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## Figures

Fig. 2

Sketch of the test section with survey axes W0, W1, and W2. Two wall pressure taps in draft tube: PT1 at throat and PT2 100 mm axially downstream of first tap.

Fig. 4

(a) Swirl generator delivers swirling flows similar to Francis turbine and (b) mesh configuration used by DDES–SA computations

Fig. 5

Axial, W, and tangential, U, mean velocity compared with experimental results for 400 rpm: (a) W0, 400 rpm, (b) W1, 400 rpm, and (c) W2, 400 rpm. Solid line: DDES–SA, solid line with ×: RNG k−ε, and markers: experimental results.

Fig. 6

Axial, W, and tangential, U, mean velocity compared with experimental results for 600 rpm: (a) W0, 600 rpm, (b) W1, 600 rpm, and (c) W2, 600 rpm. Solid line: DDES–SA, solid line with ×: RNG k−ε, and markers: experimental results.

Fig. 7

Axial, W, and tangential, U, mean velocity compared with experimental results for 920 rpm: (a) W0, 920 rpm, (b) W1, 920 rpm, and (c) W2, 920 rpm. Solid line: DDES–SA, solid line with ×: RNG k−ε, and markers: experimental results.

Fig. 8

Axial, wrms′, and tangential, urms′, velocity fluctuation RMS: (a) W0, 400 rpm, (b) W0, 600 rpm, (c) W0, 920 rpm, (d) W1, 400 rpm, (e) W1, 600 rpm, and (f) W1, 920 rpm. Circle line: experimental tangential, star line: experimental axial, dash: DDES–SA tangential, and solid line: DDES–SA axial.

Fig. 9

Pressure fluctuation RMS by DDES–SA, p*=prms′/ρWthroat2: (a) W0 and (b) W1. Dashed dotted: 920 rpm, solid line: 400 rpm, and × line: 600 rpm.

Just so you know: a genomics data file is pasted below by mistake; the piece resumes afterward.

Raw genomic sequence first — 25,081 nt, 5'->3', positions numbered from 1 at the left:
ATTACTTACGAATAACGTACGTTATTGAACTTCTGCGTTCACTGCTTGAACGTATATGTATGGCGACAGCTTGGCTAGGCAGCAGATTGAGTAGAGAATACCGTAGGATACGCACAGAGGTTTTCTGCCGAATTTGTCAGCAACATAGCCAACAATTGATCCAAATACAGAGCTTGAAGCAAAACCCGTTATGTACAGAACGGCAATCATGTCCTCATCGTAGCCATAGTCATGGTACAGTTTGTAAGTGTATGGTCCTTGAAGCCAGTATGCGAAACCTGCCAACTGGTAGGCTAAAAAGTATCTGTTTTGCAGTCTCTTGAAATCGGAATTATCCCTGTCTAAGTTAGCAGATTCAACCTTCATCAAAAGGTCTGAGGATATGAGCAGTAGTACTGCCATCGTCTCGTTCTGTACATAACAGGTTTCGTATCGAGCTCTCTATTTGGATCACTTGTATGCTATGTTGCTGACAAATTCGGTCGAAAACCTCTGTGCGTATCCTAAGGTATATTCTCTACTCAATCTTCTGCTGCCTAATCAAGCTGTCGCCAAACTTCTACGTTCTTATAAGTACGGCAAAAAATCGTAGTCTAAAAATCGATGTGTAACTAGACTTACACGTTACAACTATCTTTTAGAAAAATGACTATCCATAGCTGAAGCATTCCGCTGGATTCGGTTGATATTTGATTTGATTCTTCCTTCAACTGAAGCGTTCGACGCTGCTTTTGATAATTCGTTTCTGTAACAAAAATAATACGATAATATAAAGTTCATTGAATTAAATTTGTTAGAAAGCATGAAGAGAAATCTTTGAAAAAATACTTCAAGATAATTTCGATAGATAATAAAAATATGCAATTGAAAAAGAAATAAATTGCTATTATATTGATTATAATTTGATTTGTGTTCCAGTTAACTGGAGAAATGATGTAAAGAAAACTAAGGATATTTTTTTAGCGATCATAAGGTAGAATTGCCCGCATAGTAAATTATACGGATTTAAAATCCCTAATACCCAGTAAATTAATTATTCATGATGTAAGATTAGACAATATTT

Fig. 11

Phase-averaged pressure at 920 rpm from PT1 and PT2 in the draft tube compared with numerical results. Three profiles of PT1 are shifted 0.01 vertical unit downward for clarity.

Fig. 12

Isosurface of pressure by ((a) 400 rpm, (c) 600 rpm, and (e) 920 rpm) RNG k−ε and ((b) 400 rpm, (d) 600 rpm, and (f) 920 rpm) DDES–SA

Fig. 13

Temporal power spectral density (PSD) versus normalized frequency for a probe at the on-axis point of W1 captured by LDA: ((a)–(c)) tangential (U-component velocity PSD) velocity component: 400 rpm, 600 rpm, and 920 rpm; ((d)–(f)) axial (W-component velocity PSD) velocity component: 400 rpm, 600 rpm, and 920 rpm

Fig. 14

Temporal PSD of axial (W-component velocity PSD) and tangential (U-component velocity PSD) velocity components versus normalized frequency for a probe at the on-axis point of W1 using DDES–SA. Straight line is Kolmogorov −5/3 slope: (a) 400 rpm, (b) 600 rpm, and (c) 920 rpm. U-component velocity PSD is shifted 100 units downward for clarity.

Fig. 15

Vorticity magnitude at three cross sections in the draft tube by DDES–SA: (a) 400 rpm, (b) 600 rpm, and (c) 920 rpm

Fig. 3

Characteristic m(q) dependence for the swirl apparatus

Fig. 1

(a) Schematic view of experimental closed-loop test rig and (b) schematic view of swirl generator

Fig. 10

Axial vorticity at two cross sections in the runner by DDES–SA (close to the leading and trailing edges): (a) 400 rpm, (b) 600 rpm, and (c) 920 rpm. α: hub effect, β: shroud effect, γ: separation at suction side, and ζ: interaction of shroud effect and the blade wake. The arrow shows how the shroud effect intensifies in the runner.